Businesses and schools across the United States have shut their doors indefinitely, and the news cycle is dominated by stories of the COVID-19 pandemic and its far-reaching economic and social impacts. Though adults are bearing the brunt of the anxiety and stress, children are not immune to the emotional and psychological effects of these uncertain times.
Amy Root, a West Virginia University parenting scholar and associate professor in the College of Education and Human Services Child Development and Family Studies Program, offers the following tips for parents and families who want to maintain consistency and normalcy in this rapidly changing environment.
Quotes and comments:
Everyone in your home should be on a schedule
“Many early childhood education classrooms provide a selection of hands-on activities for children to choose from, allow them to spend time at each center for as long as they like. Children in this age-group learn from play and should not be expected to do worksheets.”
“Mix breaks with academics and allow children in this age-group to choose their activities within guidelines that you set. Some elementary-aged children will thrive on a schedule that mirrors their typical school day, while others will want some autonomy to create their at-home schedules. Remember that learning can be hands-on with activities like puzzles or science experiments.”
“As with the other age-groups, make sure you allow adolescents to have some breaks throughout the day while still incorporating academic rigor. Engage with adolescents by starting an in-home book club or watching a documentary. Adolescents may also be interested in working on some community service activities, as long as those activities fall within the CDC’s guidelines for social distancing.”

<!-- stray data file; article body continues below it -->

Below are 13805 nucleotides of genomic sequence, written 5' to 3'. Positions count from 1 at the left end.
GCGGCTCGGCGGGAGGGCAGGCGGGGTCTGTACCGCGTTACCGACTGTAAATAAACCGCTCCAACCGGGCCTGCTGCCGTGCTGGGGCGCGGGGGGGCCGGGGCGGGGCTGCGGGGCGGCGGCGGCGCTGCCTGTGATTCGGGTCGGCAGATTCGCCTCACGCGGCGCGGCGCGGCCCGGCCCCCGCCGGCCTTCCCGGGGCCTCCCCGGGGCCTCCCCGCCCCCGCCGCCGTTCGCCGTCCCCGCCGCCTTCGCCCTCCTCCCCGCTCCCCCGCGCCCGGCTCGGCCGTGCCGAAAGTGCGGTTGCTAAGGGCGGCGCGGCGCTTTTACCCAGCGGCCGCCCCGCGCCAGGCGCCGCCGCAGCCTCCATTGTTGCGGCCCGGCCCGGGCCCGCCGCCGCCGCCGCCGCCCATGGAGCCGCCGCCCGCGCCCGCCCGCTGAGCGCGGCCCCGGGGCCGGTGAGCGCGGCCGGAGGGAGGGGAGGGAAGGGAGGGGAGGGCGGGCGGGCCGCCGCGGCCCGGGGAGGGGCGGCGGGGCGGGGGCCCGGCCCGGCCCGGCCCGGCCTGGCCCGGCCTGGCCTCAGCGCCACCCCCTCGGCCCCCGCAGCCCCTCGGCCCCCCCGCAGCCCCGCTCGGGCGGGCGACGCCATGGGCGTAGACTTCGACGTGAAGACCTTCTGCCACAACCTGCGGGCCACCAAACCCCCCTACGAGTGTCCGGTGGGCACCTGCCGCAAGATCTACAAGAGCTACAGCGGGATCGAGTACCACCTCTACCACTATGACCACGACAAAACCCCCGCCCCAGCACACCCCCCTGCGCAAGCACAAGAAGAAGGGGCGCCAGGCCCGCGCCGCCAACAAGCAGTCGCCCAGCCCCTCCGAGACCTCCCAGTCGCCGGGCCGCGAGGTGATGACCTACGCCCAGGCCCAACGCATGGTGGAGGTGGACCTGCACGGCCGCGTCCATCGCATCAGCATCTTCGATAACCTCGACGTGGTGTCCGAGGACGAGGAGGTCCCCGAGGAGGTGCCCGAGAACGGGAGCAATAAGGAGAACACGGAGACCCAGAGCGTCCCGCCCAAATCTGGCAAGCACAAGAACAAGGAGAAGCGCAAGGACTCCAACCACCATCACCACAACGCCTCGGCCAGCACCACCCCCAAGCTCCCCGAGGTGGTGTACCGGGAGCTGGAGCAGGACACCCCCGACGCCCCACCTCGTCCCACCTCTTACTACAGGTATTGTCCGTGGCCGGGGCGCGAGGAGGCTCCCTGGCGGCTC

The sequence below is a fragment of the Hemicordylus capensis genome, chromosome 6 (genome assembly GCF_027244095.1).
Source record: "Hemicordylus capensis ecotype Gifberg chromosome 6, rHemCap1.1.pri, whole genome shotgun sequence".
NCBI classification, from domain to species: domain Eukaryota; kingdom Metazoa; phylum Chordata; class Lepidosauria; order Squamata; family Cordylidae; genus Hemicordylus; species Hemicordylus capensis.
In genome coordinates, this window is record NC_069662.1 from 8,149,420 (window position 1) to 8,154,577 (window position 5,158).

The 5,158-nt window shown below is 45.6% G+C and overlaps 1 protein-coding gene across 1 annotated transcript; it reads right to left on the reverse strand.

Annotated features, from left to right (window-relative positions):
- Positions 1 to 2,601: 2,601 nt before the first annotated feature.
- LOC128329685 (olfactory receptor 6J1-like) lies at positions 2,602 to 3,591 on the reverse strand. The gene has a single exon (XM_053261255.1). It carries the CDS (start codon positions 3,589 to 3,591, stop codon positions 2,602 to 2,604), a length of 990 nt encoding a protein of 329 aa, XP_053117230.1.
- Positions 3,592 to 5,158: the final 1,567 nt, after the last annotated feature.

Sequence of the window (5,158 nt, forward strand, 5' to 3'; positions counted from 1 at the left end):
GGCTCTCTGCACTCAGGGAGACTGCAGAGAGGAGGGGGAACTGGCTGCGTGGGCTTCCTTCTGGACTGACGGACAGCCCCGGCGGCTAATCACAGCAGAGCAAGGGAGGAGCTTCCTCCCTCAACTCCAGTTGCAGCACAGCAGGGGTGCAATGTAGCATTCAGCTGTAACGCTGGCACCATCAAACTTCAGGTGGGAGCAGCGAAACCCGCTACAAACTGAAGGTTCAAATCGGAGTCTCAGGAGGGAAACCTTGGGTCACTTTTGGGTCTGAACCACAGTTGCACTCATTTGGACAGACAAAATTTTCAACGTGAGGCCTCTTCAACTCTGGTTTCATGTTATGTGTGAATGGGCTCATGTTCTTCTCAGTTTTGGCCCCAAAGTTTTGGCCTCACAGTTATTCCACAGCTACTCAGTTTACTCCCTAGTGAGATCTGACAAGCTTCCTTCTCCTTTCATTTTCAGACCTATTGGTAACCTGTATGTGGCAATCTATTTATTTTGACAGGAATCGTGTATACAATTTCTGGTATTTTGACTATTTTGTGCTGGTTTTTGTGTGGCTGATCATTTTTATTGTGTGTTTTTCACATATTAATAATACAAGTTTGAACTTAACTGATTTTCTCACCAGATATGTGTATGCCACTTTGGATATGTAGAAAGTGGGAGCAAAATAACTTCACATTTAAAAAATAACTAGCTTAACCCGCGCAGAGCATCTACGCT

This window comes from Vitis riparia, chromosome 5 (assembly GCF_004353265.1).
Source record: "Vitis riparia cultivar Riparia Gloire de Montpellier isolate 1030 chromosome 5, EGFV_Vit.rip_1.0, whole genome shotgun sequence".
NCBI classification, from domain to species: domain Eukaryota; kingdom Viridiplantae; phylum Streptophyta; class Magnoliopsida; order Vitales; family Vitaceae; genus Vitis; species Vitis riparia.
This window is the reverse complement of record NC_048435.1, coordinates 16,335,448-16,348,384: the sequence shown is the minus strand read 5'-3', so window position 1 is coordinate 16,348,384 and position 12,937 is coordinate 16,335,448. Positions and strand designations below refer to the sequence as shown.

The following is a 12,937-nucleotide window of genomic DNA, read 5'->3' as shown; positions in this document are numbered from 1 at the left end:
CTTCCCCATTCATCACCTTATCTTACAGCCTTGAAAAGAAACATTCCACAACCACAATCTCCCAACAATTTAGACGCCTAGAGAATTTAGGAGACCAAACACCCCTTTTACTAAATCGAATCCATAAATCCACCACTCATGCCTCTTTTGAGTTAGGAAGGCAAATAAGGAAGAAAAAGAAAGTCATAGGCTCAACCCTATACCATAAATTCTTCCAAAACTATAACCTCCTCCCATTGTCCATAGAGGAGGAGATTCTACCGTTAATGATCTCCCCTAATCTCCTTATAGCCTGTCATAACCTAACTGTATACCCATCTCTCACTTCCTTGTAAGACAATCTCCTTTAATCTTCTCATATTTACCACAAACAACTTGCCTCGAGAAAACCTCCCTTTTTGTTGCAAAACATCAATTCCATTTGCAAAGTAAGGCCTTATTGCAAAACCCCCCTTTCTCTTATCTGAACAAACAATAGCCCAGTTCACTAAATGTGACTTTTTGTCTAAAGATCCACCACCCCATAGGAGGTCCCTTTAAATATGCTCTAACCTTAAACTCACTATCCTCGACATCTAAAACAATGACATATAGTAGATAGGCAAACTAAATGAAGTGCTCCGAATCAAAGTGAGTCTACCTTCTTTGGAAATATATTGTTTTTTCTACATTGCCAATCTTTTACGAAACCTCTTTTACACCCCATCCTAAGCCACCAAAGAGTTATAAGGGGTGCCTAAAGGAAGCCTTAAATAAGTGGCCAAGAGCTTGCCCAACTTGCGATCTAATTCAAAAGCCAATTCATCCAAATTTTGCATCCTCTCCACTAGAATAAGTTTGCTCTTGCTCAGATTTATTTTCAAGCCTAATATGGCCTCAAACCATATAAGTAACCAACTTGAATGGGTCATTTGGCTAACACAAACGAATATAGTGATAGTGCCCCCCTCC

“The adults in your home should build schedules for both work and home maintenance and try to stick to those schedules.”
Go outside, regardless of the weather
“With many families crowded together in their homes, getting outside can provide much-needed breathing room and add some variety to your day.”
Balance alone time with family time
“Carve out spaces for each person and set guidelines for how much alone time will be allotted before a child is checked on. Alone time doesn’t have to be in separate rooms, but you can create a quiet time where everyone chooses an activity they do separately without conversing.”
Engage everyone in your family in household chores
“This is a good time for families to work together.”
Think of ways that children of all ages can connect to others and the community
“Allow your children to connect with their friends for virtual playdates via videoconferencing platforms like FaceTime and Google Hangouts. Try a fun activity like a no-touch scavenger hunt where families in your neighborhood leave items in their windows.”
Change your routine on the weekends
“With many family members at home every day, it can become difficult to distinguish between weekdays and weekends. Provide your family with a sense of normalcy and continuity by varying your weekend routine.”
Talk about feelings and what is happening with your children
“It’s important and appropriate to acknowledge what is happening is unusual and scary, and parents and children need to feel those negative emotions. It’s equally important not to allow those feelings to consume you. To limit stress, Root suggests meditation, yoga, exercise and deep breathing.”
If you are feeling overwhelmed as a parent, find a healthy outlet for your anxiety
“Exercising or talking to a friend are some good options.”
In this time of extreme change, try to reassure children of what remains the same despite the change
“This can be the tangible/concrete (bedtime routines are the same) and the intangible (love for one another). Create new rituals and routines that may lighten the mood, including dance parties or games.”
Be flexible and patient with your children and yourself
“We are in uncharted territory, so it is best to take things day-by-day. Try to be child-centered and patient, and accept that you’re going to make mistakes. When you do make a mistake, be honest with your family members, apologize for missteps and discuss how the family unit can work together to do better next time.”
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